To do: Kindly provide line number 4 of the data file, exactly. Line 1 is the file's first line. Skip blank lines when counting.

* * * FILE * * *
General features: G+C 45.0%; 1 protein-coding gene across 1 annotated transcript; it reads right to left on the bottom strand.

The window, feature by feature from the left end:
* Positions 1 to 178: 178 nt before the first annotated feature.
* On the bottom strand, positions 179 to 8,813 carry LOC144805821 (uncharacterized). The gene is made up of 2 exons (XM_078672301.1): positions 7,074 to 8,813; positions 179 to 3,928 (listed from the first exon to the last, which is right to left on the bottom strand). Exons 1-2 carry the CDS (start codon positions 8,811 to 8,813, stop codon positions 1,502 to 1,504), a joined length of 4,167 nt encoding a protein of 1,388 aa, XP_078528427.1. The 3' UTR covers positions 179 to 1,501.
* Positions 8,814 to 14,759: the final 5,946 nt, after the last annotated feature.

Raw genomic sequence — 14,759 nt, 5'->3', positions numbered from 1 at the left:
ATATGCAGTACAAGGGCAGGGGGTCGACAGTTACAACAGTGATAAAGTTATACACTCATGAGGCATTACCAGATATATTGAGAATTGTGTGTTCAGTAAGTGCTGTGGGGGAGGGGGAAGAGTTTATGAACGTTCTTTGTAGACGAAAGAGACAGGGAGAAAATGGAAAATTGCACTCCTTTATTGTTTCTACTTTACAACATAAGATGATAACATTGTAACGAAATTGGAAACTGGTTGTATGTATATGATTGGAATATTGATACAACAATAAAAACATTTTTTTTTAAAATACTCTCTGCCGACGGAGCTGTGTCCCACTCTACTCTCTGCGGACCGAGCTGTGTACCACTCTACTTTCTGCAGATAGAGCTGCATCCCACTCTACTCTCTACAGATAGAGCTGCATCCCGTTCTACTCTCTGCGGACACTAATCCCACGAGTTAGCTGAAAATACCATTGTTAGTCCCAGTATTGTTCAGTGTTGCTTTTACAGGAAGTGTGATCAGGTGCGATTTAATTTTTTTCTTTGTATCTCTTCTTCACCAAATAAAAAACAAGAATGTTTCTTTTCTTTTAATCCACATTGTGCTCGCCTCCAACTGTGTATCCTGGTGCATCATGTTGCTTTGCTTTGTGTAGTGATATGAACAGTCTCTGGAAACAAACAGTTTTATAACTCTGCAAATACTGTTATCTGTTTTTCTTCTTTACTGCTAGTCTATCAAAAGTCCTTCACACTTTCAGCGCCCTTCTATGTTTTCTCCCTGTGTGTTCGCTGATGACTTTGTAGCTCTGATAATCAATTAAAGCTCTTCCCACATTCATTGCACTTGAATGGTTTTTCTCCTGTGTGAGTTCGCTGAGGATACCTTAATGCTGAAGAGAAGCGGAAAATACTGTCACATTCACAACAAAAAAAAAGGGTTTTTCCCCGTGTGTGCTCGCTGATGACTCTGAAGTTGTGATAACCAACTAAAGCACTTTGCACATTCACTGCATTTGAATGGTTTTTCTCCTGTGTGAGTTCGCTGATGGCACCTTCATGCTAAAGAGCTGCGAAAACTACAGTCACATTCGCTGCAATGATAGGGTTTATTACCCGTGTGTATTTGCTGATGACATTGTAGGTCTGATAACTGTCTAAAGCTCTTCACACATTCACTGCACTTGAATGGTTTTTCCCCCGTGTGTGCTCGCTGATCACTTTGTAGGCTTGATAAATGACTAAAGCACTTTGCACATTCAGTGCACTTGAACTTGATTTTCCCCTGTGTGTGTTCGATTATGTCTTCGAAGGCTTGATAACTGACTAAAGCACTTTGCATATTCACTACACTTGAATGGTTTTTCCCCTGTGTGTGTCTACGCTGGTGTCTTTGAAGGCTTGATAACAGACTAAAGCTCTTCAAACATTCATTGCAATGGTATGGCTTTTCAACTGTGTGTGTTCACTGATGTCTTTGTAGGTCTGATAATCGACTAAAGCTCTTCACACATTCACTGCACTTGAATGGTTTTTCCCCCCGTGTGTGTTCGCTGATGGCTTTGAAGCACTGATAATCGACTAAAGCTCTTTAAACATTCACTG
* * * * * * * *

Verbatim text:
* On the bottom strand, positions 179 to 8,813 carry LOC144805821 (uncharacterized). The gene is made up of 2 exons (XM_078672301.1): positions 7,074 to 8,813; positions 179 to 3,928 (listed from the first exon to the last, which is right to left on the bottom strand). Exons 1-2 carry the CDS (start codon positions 8,811 to 8,813, stop codon positions 1,502 to 1,504), a joined length of 4,167 nt encoding a protein of 1,388 aa, XP_078528427.1. The 3' UTR covers positions 179 to 1,501.